It’s a small miracle that you can open up your laptop and surf the web while soaring through the air in a metal tube some seven miles above the ground, but the experience is inconsistent, and when it works, the connection is often frustratingly sluggish. That’s about to change.
Once focused on undercutting the competition, JetBlue is now best known for its in-flight product: complimentary snacks, 36 channels of free DirecTV and friendly flight attendants (excluding that one who jumped out of a plane in 2010). This year, the airline is undergoing a service alteration of sorts. The traditionally all-coach carrier will soon cater to business travelers with a bed-equipped premium cabin, and by the end of next year, all customers will be able to surf the web from 36,000 feet with speeds that rival (or often exceed) what we’re used to on the ground. That new service, powered by ViaSat, is called Fly-Fi, and it’s hitting the skies this November.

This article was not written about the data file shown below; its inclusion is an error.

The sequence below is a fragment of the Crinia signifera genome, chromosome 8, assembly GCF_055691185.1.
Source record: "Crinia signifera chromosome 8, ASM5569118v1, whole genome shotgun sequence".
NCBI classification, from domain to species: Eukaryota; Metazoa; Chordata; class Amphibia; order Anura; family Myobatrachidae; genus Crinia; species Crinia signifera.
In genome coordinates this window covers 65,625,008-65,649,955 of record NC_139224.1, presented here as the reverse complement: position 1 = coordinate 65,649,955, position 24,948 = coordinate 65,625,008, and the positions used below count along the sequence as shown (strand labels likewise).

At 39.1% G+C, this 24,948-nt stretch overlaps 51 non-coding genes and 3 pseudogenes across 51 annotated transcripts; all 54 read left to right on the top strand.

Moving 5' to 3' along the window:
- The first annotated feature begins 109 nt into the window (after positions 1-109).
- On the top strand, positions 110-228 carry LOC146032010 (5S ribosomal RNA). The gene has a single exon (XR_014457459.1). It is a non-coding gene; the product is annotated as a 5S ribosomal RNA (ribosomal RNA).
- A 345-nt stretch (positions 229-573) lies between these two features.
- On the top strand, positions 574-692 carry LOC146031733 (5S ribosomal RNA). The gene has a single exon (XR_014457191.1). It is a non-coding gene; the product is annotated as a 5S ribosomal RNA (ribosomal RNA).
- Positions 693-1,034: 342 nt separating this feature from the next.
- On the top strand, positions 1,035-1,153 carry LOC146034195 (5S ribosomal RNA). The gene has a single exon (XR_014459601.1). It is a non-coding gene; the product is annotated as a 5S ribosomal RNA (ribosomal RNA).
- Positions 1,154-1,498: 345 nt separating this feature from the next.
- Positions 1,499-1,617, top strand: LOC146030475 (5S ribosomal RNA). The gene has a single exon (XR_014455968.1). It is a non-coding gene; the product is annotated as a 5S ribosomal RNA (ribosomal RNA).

We spent a day with JetBlue’s subsidiary, LiveTV, the company responsible for providing in-flight entertainment (IFE) on more than 600 aircraft, including 188 JetBlue planes and some 200 United 737s. If you’ve watched DirecTV while flying either of those airlines, it’s LiveTV that put it there, and soon, the Florida-based firm will be responsible for getting you online, too. Fly-Fi, and its to-be-named United equivalent, will deliver up to 12 Mbps of data — not to the aircraft, but to each and every passenger on board. Join us aboard JetBlue’s first Fly-Fi-equipped Airbus A320 after the break.%Gallery-slideshow90014%